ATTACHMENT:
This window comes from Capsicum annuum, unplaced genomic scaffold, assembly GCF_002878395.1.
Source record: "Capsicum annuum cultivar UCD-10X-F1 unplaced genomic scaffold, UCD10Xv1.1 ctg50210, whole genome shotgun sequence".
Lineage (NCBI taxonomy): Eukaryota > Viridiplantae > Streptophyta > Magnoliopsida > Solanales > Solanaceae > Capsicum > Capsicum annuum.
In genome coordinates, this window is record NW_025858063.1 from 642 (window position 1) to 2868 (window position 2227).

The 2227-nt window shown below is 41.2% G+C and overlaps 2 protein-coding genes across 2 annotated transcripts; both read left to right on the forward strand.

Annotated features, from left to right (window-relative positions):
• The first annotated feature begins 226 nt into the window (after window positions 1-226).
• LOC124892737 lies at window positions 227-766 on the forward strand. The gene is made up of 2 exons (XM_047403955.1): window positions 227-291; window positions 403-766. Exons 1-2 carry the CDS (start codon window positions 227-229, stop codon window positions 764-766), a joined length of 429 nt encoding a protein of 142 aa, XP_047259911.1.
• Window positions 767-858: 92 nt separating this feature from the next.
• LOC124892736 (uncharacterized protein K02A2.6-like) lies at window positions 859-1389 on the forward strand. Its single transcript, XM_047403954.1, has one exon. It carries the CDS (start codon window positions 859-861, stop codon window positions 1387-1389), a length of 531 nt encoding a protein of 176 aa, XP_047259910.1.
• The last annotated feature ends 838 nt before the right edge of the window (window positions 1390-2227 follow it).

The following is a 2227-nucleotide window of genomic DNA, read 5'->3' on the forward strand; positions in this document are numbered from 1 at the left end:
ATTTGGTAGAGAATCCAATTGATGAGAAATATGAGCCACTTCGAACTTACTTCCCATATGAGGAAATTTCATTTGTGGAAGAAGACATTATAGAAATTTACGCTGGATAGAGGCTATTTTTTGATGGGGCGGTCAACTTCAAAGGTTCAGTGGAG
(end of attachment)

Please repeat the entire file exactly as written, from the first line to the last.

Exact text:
This window comes from Capsicum annuum, unplaced genomic scaffold, assembly GCF_002878395.1.
Source record: "Capsicum annuum cultivar UCD-10X-F1 unplaced genomic scaffold, UCD10Xv1.1 ctg50210, whole genome shotgun sequence".
Lineage (NCBI taxonomy): Eukaryota > Viridiplantae > Streptophyta > Magnoliopsida > Solanales > Solanaceae > Capsicum > Capsicum annuum.
In genome coordinates, this window is record NW_025858063.1 from 642 (window position 1) to 2868 (window position 2227).

The 2227-nt window shown below is 41.2% G+C and overlaps 2 protein-coding genes across 2 annotated transcripts; both read left to right on the forward strand.

Annotated features, from left to right (window-relative positions):
• The first annotated feature begins 226 nt into the window (after window positions 1-226).
• LOC124892737 lies at window positions 227-766 on the forward strand. The gene is made up of 2 exons (XM_047403955.1): window positions 227-291; window positions 403-766. Exons 1-2 carry the CDS (start codon window positions 227-229, stop codon window positions 764-766), a joined length of 429 nt encoding a protein of 142 aa, XP_047259911.1.
• Window positions 767-858: 92 nt separating this feature from the next.
• LOC124892736 (uncharacterized protein K02A2.6-like) lies at window positions 859-1389 on the forward strand. Its single transcript, XM_047403954.1, has one exon. It carries the CDS (start codon window positions 859-861, stop codon window positions 1387-1389), a length of 531 nt encoding a protein of 176 aa, XP_047259910.1.
• The last annotated feature ends 838 nt before the right edge of the window (window positions 1390-2227 follow it).

The following is a 2227-nucleotide window of genomic DNA, read 5'->3' on the forward strand; positions in this document are numbered from 1 at the left end:
ATTTGGTAGAGAATCCAATTGATGAGAAATATGAGCCACTTCGAACTTACTTCCCATATGAGGAAATTTCATTTGTGGAAGAAGACATTATAGAAATTTACGCTGGATAGAGGCTATTTTTTGATGGGGCGGTCAACTTCAAAGGTTCAGTGGAG